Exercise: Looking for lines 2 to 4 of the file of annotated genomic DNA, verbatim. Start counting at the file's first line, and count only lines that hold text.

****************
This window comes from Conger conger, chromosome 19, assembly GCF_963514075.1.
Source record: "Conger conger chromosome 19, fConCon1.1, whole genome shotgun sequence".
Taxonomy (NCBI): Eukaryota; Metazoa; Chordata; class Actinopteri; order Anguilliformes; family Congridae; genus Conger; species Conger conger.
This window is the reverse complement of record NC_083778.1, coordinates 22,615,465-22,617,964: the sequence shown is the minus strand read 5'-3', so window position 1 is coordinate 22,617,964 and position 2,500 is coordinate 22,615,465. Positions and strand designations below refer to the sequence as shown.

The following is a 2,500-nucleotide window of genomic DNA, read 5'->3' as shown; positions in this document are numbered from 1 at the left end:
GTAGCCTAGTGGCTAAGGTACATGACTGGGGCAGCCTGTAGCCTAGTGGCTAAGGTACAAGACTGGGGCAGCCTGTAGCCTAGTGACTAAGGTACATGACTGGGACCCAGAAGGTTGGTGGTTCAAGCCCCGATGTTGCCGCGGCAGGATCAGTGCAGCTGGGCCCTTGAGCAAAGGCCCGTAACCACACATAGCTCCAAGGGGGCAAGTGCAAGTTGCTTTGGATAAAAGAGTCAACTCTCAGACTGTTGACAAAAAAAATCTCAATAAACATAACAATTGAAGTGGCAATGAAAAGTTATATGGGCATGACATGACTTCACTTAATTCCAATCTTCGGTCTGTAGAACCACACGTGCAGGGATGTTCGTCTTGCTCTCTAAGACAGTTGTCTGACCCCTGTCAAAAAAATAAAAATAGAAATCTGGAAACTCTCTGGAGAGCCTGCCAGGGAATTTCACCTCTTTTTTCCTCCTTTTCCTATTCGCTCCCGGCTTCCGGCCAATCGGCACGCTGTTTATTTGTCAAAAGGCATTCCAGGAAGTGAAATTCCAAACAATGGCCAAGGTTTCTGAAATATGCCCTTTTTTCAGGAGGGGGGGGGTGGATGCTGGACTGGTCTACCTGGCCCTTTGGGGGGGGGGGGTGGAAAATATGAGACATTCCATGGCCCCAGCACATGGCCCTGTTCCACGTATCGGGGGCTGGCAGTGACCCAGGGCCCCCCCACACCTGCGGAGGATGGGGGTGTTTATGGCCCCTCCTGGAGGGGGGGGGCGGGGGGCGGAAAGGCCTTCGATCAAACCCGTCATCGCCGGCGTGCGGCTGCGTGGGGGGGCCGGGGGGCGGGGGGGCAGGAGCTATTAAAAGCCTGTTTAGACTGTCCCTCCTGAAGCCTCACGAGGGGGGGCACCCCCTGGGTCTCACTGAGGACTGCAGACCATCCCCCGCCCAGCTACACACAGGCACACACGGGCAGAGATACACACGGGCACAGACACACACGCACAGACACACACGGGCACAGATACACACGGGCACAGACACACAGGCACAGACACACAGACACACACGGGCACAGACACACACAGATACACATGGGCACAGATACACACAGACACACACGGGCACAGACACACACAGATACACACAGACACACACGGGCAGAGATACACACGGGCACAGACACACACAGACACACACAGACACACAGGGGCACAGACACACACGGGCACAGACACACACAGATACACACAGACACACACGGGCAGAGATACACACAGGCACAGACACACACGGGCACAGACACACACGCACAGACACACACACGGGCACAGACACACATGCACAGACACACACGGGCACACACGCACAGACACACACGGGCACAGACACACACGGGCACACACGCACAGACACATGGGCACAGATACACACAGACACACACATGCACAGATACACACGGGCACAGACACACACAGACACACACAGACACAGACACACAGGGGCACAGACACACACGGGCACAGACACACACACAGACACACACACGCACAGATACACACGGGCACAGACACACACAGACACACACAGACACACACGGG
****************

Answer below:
Source record: "Conger conger chromosome 19, fConCon1.1, whole genome shotgun sequence".
Taxonomy (NCBI): Eukaryota; Metazoa; Chordata; class Actinopteri; order Anguilliformes; family Congridae; genus Conger; species Conger conger.
This window is the reverse complement of record NC_083778.1, coordinates 22,615,465-22,617,964: the sequence shown is the minus strand read 5'-3', so window position 1 is coordinate 22,617,964 and position 2,500 is coordinate 22,615,465. Positions and strand designations below refer to the sequence as shown.